Impressive bowl! I have not come across that style mark by shiebler as of yet(in my somewhat short time in the hobby) so I think your feeling that it is early may be correct. As of to the fact a quarter of a year, shiebler had a much smaller manufactory than many other firms, (which I assume you already knew), and most people have simply never heard of them(in my experience with silver/antique dealers in Canada anyway). Although I must agree, shiebler seems too have a higher average of items made that are outside the ordinary or at least limited in production. Hopefully this will spark some new posts!(As my pieces of shiebler are not worth displaying here)

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Marc

Posts: 414
Registered: Jun 2002

iconnumber posted 11-15-2005 02:01 PM     Click Here to See the Profile for Marc     Edit/Delete Message   Reply w/Quote
Hi guys,

I figured that it was one of the most unusual pieces I have seen by George Shiebler, so I thought I would post it. It is 3 dimensional and is as cool a sardine fork as ever was.

Marked with the Shiebler winged "S" and sterling and a pattern # "2551".

Enjoy..

Marc


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Marc

Posts: 414
Registered: Jun 2002

iconnumber posted 11-15-2005 02:04 PM     Click Here to See the Profile for Marc     Edit/Delete Message   Reply w/Quote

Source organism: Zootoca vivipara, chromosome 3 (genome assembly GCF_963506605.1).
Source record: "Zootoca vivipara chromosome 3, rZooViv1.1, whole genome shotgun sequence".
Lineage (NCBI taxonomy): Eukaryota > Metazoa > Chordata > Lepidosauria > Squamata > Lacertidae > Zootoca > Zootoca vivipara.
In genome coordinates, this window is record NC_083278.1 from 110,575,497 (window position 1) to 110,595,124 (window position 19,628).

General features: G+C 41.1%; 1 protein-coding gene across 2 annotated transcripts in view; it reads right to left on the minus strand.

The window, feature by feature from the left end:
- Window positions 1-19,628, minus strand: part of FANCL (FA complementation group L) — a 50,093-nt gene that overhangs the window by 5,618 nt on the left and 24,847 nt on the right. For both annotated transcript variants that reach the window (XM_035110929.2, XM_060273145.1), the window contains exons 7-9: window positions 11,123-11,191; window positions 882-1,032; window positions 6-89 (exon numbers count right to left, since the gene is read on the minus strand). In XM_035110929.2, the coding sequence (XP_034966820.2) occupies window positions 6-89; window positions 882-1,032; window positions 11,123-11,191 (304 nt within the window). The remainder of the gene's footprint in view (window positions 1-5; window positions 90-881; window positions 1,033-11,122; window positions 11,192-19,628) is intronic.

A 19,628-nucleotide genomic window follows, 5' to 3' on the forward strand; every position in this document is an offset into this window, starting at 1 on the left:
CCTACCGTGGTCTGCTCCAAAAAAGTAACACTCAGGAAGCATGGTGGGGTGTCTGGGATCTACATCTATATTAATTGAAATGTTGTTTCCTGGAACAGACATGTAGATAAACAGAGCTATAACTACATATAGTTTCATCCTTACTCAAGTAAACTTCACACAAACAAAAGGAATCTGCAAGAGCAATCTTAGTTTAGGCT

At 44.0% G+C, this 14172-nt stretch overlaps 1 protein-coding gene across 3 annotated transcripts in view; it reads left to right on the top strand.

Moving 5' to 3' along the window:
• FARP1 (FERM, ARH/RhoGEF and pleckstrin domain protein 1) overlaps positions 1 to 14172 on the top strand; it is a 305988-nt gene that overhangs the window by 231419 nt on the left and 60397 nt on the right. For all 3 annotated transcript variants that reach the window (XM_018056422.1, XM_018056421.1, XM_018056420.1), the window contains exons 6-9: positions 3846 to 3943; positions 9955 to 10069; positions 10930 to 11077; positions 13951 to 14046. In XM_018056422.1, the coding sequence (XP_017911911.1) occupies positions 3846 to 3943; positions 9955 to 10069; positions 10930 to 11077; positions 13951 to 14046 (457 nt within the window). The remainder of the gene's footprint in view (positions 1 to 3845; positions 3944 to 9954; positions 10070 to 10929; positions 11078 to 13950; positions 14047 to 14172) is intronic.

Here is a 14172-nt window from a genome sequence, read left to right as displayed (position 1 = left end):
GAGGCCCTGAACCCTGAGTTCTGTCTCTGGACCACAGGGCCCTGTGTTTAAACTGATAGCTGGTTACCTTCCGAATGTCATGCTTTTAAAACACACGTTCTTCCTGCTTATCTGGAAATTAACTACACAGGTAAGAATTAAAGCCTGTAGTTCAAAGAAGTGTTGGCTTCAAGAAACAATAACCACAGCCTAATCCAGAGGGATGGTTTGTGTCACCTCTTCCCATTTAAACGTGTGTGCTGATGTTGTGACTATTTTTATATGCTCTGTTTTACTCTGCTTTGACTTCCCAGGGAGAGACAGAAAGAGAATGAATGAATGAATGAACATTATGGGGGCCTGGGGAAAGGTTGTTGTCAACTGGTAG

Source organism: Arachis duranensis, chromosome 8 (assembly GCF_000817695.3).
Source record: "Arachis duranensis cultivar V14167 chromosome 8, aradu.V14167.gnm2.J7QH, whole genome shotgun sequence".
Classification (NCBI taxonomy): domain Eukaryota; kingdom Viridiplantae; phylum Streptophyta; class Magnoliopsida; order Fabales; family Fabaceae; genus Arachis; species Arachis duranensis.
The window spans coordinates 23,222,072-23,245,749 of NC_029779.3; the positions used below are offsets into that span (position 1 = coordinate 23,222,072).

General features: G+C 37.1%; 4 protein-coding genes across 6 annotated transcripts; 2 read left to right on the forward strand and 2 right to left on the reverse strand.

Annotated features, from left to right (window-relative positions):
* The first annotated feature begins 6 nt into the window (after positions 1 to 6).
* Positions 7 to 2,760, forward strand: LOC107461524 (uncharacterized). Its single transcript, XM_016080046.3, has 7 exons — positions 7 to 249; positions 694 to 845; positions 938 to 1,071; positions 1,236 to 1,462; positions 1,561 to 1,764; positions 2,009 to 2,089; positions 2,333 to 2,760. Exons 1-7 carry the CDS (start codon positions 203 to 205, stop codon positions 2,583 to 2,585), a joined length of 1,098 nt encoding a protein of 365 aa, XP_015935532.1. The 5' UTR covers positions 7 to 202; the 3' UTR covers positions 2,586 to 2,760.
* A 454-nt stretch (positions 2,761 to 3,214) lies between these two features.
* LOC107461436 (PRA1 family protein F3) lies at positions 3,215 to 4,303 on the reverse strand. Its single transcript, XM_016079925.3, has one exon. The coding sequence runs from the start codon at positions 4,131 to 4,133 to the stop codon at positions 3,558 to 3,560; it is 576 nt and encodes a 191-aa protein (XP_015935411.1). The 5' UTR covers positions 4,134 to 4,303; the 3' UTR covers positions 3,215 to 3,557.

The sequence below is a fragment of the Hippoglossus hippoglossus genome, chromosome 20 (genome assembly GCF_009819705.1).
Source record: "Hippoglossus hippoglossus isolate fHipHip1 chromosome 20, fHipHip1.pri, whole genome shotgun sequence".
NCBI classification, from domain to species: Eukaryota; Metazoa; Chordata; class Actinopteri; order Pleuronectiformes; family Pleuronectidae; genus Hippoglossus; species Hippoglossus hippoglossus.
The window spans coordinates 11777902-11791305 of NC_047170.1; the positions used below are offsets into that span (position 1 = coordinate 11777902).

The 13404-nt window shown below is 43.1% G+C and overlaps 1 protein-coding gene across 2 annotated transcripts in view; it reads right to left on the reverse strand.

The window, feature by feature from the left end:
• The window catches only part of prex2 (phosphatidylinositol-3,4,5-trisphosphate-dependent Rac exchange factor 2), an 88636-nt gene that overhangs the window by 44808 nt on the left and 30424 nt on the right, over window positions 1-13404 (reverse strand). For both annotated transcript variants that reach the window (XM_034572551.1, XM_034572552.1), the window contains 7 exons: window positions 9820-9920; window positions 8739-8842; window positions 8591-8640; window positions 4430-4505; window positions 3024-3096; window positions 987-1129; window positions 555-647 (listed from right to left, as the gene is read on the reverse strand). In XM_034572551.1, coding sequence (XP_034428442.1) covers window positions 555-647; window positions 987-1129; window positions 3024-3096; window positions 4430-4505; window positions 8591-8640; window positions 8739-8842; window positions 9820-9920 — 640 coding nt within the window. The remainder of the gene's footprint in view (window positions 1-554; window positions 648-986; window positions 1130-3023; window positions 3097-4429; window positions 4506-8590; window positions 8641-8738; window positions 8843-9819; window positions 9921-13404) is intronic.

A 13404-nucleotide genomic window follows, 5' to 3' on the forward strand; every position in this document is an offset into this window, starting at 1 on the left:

Here is a closeup of the fish swimming through the seaweed

Marc

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Scott Martin
Forum Master

Posts: 11377
Registered: Apr 93

iconnumber posted 12-02-2005 05:02 PM     Click Here to See the Profile for Scott Martin     Edit/Delete Message   Reply w/Quote
See the interesting Copper by Shiebler

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Paul Lemieux

Posts: 1768
Registered: Apr 2000

iconnumber posted 12-04-2005 11:56 AM     Click Here to See the Profile for Paul Lemieux     Edit/Delete Message   Reply w/Quote
Awhile ago, I received a catalog for an auction by Heritage Galleries. The most fascinating part (to me) was the incredible variety of Shiebler pins in that auction, perhaps all coming from one collection.